Next phase of building regulations review will seek to establish industry-led workstreams to identify key areas of reforms such as product testing and project responsibility
Dame Judith Hackitt has said there is widespread consensus within the construction industry of the need for radical reform of the current broken regulatory system for high-rise and complex buildings.
The comments were made following a summit with 50 individuals from across the industry that has set out the next steps for overhauling current practice around how buildings are constructed, managed and maintained over the entirety of their lifecycle.
Dame Judith, who is leading an independent review of building regulations and fire safety that was launched following the Grenfell Tower fire, said the summit had been positive in recognising common challenges facing the industry that were outlined in initial findings from her review. The highly critical early findings were published in December.
She said, “We now need to agree both the ‘what’ and the ‘how’ of delivering the transformational change which is needed.”
The summit identified a number of broad focuses with the aim of delivering a cultural change around behaviour and attitudes to safety in building services and the wider construction industry.
Organisations will now be chosen to help push forward new approaches to defining new methods of assigning responsibility for maintaining safe buildings across the entirety of their lifecycle, as well as a focus on industry leadership.
It is understood that Dame Judith over the next month will identify so called ‘workstreams’ identifying how to tackle these concerns. ‘Lead organisations’ will then be appointed by March to review considerations such as product testing and the effectiveness of current government oversight and set out recommendations for possible changes.
These workstreams will aim to establish how industry and regulators can fully embed building safety concepts into the design and construction process. Discussions will also centre on how building and land owners should be required to ensure safety considerations are prioritised in their properties. All teams chosen for the project will be overseen by the review panel that will then compile the findings into a final set of reformations published in the spring.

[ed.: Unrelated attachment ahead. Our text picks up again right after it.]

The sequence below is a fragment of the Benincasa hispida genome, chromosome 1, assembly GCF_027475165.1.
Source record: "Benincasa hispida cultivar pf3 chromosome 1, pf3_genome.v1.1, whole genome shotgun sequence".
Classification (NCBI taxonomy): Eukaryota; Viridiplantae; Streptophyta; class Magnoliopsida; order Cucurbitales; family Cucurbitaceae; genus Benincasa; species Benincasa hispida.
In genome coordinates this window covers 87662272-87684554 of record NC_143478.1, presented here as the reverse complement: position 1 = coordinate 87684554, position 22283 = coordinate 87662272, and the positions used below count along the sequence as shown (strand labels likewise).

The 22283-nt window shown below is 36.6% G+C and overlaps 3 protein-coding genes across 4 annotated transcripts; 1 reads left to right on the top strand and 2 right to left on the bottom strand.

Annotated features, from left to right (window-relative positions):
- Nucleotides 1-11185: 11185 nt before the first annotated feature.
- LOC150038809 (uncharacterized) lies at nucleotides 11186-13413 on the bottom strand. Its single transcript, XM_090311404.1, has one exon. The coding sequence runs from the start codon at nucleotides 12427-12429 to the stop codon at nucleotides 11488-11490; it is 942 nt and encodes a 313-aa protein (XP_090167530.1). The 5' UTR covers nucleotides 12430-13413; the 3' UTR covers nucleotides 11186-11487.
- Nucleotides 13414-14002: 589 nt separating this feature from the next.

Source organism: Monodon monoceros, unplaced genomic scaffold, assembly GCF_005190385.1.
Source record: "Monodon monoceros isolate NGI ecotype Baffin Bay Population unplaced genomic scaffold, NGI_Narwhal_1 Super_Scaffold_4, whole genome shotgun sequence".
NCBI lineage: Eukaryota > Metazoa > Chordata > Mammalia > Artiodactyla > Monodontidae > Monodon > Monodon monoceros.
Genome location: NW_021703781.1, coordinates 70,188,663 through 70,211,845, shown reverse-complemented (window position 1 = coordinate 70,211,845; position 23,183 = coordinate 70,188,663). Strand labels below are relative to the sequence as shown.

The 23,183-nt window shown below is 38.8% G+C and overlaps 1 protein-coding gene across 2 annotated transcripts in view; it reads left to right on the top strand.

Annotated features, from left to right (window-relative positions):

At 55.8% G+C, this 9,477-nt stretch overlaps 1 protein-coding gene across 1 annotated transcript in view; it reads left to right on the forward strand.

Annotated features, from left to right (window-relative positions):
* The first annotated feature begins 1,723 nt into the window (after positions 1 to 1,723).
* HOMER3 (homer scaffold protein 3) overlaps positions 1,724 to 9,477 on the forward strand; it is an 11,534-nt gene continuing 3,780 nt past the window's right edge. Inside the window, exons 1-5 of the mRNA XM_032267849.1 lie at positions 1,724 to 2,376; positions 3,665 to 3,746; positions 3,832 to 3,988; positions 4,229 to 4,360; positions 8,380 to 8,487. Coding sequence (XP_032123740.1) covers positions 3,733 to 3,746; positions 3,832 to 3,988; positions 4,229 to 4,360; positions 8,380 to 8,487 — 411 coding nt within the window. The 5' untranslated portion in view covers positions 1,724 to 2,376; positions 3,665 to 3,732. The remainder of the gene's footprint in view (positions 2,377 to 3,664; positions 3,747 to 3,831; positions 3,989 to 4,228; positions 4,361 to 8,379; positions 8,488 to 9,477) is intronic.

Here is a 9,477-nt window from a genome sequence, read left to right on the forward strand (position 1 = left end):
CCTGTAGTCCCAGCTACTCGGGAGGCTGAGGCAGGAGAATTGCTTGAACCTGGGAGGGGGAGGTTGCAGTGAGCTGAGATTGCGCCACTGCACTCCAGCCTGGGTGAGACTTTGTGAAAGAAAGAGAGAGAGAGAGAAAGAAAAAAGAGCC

Other issues that the review expects to tackle include whether central government ownership of technical guidance is the most appropriate method for defining best practice for complex and high-risk buildings and ensuring they are in line with regulations.
Dame Judith has also called for new approaches to how residents can be provided with a more streamlined and effective route to raise concerns they may have on fire safety.
Industry body BuildUK said it welcomed the initiative and pledged to work as part of a broader industry approach to address the early concerns raised through the independent review.
As part of an ‘Industry Response Group’ established in July, BuildUK said it was already undertaking work looking at capacity and capability of cladding installers as part of considerations around industry competence. Meanwhile, the Construction Industry Council (CIC) was looking at fire safety qualifications and accreditation that will feed into the review’s final recommendations.
The review’s interim findings published shortly before Christmas were uncompromising in their language and conclusions about the inadequacy of a whole host of regulations. Her initial concerns included overly complicated guidance and huge numbers of Approved Documents that contractors often read in isolation, as well as key safety functions with no standards for competence.
Dame Judith also highlighted significant confusion in defining who was responsible for a building or specific work carried out on a site.